Scrooge danced and laughed but kept his eye on the door.  Each time someone appeared in the doorway, Scrooge’s heart would leap but she never came.  He knew where she would have been.  He had seen her in the vision from the Ghost of Christmas past.  He held her, talked to her, and even kissed her under the watchful eye of old Fezziwig.  Oh yes, Fezziwig had caught Scrooge stealing a kiss and raked his finger in shame.  Then he gave a sly wink to Ebenezer.  Scrooge looked in the direction of the counter where the kiss had taken place but still no Belle.  Scrooge found himself dancing with the youngest Fezziwig daughter.  She was only ten or eleven years old and quite pleased with herself to have the attention of this handsome young man.  She squealed and giggled as they reeled the set. The reel was over and the partners honored each other.  Then Fezziwig called out.

“Ebenezer!  Favor us with a song!”

“But Sir.”

“No false modesty my boy.  Sing, God Rest ye Merry Gentlemen.”

Scrooge cleared his throat.

“ God rest ye, merry Gentlemen,
May nothing you dismay…”

“Not a bad voice,” Scrooge thought to himself.

Upon its completion, Scrooge received a round of applause.  He bowed slightly at the waist.

“Has anyone seen Belle?” he asked

“Perhaps you ran her off,” Dick Wilkins replied.

“Perhaps you ran her off,” said the party revelers in unison. “Perhaps you ran her off.  Perhaps you ran her off.  Perhaps you ran her off.”  The dream slipped away.

Scrooge awoke.  His heart was heavy.  He lay for a long while musing over the dream.  It was just a silly dream and meant nothing.  Yet it affected him deeply.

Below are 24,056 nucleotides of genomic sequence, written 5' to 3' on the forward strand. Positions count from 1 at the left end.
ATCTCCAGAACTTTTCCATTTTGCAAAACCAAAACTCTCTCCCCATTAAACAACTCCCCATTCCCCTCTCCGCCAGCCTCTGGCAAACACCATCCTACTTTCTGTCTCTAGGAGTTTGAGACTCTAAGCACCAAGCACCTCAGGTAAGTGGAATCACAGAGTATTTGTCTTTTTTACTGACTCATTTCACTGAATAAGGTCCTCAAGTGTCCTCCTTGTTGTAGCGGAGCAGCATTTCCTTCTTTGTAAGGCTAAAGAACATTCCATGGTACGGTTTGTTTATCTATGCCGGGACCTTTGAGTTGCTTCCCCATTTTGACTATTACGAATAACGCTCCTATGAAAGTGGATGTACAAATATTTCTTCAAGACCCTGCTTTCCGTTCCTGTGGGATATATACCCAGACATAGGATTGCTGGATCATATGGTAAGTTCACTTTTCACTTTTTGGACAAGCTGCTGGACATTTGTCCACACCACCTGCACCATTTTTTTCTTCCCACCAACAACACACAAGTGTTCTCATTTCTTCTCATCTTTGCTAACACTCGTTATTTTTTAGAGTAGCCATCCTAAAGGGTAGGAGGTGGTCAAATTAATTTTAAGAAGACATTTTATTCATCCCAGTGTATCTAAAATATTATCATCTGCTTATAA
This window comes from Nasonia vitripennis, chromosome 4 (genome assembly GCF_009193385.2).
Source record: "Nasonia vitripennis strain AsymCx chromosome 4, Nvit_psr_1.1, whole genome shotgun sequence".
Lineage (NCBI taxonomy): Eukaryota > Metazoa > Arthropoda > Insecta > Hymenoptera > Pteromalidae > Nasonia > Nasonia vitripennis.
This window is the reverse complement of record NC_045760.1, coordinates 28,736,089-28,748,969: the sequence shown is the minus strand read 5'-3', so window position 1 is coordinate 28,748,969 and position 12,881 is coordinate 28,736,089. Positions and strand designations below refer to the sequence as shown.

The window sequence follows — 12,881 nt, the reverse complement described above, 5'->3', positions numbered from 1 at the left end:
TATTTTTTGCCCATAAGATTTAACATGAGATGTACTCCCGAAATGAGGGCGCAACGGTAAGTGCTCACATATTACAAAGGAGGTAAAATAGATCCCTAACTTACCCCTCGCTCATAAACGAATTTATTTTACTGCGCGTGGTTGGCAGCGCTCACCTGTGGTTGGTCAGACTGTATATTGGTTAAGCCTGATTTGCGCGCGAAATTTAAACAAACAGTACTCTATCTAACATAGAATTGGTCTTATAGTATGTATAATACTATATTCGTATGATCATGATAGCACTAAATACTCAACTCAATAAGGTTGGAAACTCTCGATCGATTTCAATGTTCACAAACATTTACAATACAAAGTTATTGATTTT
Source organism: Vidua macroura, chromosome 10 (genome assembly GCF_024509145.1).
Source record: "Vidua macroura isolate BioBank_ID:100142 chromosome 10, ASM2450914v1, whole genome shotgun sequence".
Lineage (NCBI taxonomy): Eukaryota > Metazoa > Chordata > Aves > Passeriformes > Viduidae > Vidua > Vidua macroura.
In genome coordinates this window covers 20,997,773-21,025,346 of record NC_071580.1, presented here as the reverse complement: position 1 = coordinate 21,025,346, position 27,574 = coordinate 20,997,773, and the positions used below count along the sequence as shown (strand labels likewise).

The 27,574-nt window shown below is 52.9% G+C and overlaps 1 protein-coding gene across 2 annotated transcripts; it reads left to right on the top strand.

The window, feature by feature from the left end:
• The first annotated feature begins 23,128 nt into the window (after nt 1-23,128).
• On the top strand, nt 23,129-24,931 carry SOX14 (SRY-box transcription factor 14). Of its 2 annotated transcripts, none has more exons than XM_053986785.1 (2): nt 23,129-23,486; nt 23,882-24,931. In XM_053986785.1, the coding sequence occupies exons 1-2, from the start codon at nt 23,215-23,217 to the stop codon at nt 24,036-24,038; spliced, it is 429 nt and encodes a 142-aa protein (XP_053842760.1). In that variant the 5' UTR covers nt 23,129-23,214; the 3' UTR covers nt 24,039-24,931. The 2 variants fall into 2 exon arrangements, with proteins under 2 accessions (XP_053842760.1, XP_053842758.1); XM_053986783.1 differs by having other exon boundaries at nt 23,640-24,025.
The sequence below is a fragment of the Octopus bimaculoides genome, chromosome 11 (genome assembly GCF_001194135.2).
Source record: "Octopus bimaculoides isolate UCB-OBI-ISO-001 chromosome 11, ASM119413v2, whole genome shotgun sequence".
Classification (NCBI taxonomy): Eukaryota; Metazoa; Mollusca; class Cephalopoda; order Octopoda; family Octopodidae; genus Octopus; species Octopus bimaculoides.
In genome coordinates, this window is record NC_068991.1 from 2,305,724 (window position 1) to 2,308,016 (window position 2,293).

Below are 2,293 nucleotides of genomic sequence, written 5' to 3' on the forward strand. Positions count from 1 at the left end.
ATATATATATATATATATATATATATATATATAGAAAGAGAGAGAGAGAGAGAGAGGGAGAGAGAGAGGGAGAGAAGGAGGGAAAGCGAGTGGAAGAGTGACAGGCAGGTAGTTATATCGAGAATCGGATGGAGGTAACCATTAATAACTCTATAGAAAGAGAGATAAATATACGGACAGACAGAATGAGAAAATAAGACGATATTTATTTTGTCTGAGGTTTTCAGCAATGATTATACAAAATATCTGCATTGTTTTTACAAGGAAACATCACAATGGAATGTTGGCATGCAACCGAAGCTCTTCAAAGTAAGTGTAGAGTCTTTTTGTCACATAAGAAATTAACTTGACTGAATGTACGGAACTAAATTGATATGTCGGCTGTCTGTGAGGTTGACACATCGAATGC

“Amazing how an action on the spur of the moment can cause a lifetime of regrets,” Scrooge mumbled to himself

The dawn was breaking and he arose to the bells of the nearby church clock.

“Ah, Christmas Eve!” he smiled and with that he put the whole idea of the dream and his court date out of his mind.

He busied himself with the task of getting dressed.  After all, it would be a busy day.  He would provide a Christmas lunch at the office and present Bob Cratchit and Master Peter with their Christmas bonus.

“Oh, if there was only enough room to have a dance!” he said clapping his hands.  “I’d put on a dance just like old Fezziwig once did!  Next year!  That’s what I’ll do.  I’ll find a place and next Christmas Eve we’ll dance the night away!  On, it’ll be glorious!” Scrooge danced a little jig in front of his dressing table.  “Why didn’t I think of this before?  It’s that Grimes and Goodfellow!  Who could think of anything with those two lurking in the shadows?  Yes, I’ll rent a hall and a 5 piece orchestra.  I’d wager old Jacob Marley will be there in spirit.  You here that Jacob?  I’ll dance in your honor!  Good Jacob!  Bless you old Jacob wherever you are!  You saved me from an awful fate.  I’ll do enough good in the world for both of us!  I will oh Jacob, I will!”